“Momma, I have to go potty!” – The words every mother is used to hearing from their toddler at least ten times a day. So why was it any different for this mom today? Because my beautiful daughter spoke them at the exact time that Doc Severinsen was playing two octave arpeggios on my custom Shires trumpet at the National Trumpet Competition in Fairfax, VA. The gracious octogenarian could not have been kinder to my children this afternoon. In the hospitality room, he thoughtfully brought my daughter a plate of pasta, and offered to do the same for my son when I reminded my 11-year-old that he owned two perfectly healthy legs that were capable of carrying his 100 pounds to the food table. The four of us sat and ate and chatted about the trumpet while Doc tried his best to get my little girl to give up her single dimpled smile. In typical 3-year-old fashion, she shyly buried her face in my shoulder after every one of his attempts, secretly smiling away in my blue shirt.
As a trumpet player, I look forward to seeing fellow trumpet players from all over the country gathered in one place. In the sound room, representatives from various instrument companies stood behind their goods as students, teachers and professionals of all levels walked through, stopping occasionally to try this horn or that one. Mouthpieces to mutes, everything is represented. Strolling through the room after lunch, I was making my way to the Shires booth when my daughter got that grimace on her face that every mother recognizes to only mean one thing: She’s gonna hurl! It took me a second, but I put my hand under her chin, and ran to the service hall as fast as I could. I felt like I was moving in slo-mo as the doors closed behind me, and my cupped hand filled with the warmth of what just moments earlier had been the contents of her stomach. At least there were students in the hall testing some trumpets as my filmstrip played out right in front of them! Daughter in tears, both of our clothes sporting the fragrance of “Eau de Emesis”, my son assisted me in getting her to the nearest bathroom to begin the clean up process. Awesome. I got myself as presentable as possible, then went back out to explain the situation to the instrument company that is so professionally assisting me with my career. I said goodbye to those with whom I’d planned to spend the afternoon and returned to the bathroom. I found my son sitting in the corner, on my trumpet, as my daughter innocently played in the sink. After I’d given him the “how ya doin'” for using it for a chair, I quickly checked the trumpet for damage. Finding none, I wrapped my daughter’s coat in paper towels, then proceeded to the exit and the parking lot to return home earlier than planned.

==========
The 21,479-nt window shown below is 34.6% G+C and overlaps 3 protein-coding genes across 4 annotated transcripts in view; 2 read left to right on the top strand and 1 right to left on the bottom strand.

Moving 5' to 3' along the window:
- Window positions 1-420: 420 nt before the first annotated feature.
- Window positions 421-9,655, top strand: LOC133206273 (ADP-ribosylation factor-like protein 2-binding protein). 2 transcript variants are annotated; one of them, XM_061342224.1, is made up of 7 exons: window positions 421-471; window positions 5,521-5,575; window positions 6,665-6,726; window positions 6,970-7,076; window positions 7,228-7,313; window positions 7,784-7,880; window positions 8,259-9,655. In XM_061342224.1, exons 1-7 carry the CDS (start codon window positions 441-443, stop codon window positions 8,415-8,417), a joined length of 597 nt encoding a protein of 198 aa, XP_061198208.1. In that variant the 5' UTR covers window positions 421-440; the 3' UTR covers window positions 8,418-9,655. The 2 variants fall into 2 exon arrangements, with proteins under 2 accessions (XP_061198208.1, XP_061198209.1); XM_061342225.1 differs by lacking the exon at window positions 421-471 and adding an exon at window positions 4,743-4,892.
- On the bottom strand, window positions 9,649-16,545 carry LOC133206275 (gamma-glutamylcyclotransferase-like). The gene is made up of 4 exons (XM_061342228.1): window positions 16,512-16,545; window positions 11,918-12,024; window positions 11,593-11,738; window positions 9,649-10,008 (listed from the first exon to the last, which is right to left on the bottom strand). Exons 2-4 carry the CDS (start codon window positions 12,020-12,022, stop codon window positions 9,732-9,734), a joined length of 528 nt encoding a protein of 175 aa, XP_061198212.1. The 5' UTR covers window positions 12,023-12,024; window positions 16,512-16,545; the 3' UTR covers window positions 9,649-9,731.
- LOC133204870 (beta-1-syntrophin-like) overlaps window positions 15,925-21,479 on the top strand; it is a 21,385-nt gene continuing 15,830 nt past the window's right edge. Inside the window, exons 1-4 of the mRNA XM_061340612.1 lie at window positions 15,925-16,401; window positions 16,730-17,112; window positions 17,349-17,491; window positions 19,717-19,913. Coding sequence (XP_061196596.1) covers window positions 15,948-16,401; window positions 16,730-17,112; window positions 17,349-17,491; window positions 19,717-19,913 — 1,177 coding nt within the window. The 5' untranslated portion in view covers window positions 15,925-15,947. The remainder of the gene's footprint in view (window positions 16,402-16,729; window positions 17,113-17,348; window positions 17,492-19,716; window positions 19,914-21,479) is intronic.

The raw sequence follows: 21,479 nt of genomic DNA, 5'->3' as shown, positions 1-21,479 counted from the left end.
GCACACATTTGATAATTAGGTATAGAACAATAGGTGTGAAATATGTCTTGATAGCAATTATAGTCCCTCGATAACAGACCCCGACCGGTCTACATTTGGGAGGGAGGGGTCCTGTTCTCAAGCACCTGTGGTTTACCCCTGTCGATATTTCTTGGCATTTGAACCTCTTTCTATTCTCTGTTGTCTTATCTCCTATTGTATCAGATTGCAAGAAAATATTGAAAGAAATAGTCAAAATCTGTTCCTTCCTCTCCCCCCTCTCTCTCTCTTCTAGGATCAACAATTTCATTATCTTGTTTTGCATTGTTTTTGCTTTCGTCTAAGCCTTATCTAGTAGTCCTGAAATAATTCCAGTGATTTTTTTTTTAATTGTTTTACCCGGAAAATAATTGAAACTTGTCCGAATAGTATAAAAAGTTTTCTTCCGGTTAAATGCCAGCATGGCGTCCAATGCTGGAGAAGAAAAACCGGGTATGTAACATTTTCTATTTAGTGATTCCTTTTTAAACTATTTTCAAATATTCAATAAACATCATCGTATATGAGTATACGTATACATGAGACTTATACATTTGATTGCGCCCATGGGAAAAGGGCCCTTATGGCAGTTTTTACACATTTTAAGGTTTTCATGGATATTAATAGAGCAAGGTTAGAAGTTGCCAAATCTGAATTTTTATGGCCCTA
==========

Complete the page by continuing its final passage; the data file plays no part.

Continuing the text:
So why do I write about this today? Because some days, no matter what our intentions, we have no idea what will come from one hour to the next. One moment, you’re having lunch with Doc Severinsen, and the next, you’re trying to keep your child from projectile vomiting over thousands of dollars worth of brass instruments and accessories. What a wild life we juggle as parents and professionals! Play on, friends, and always keep a change of clothes for your toddler AND yourself in your car. Hey, you just never know…The bright side: an early day in your jammies on the sofa watching movies with the kids is beautiful. Life is great!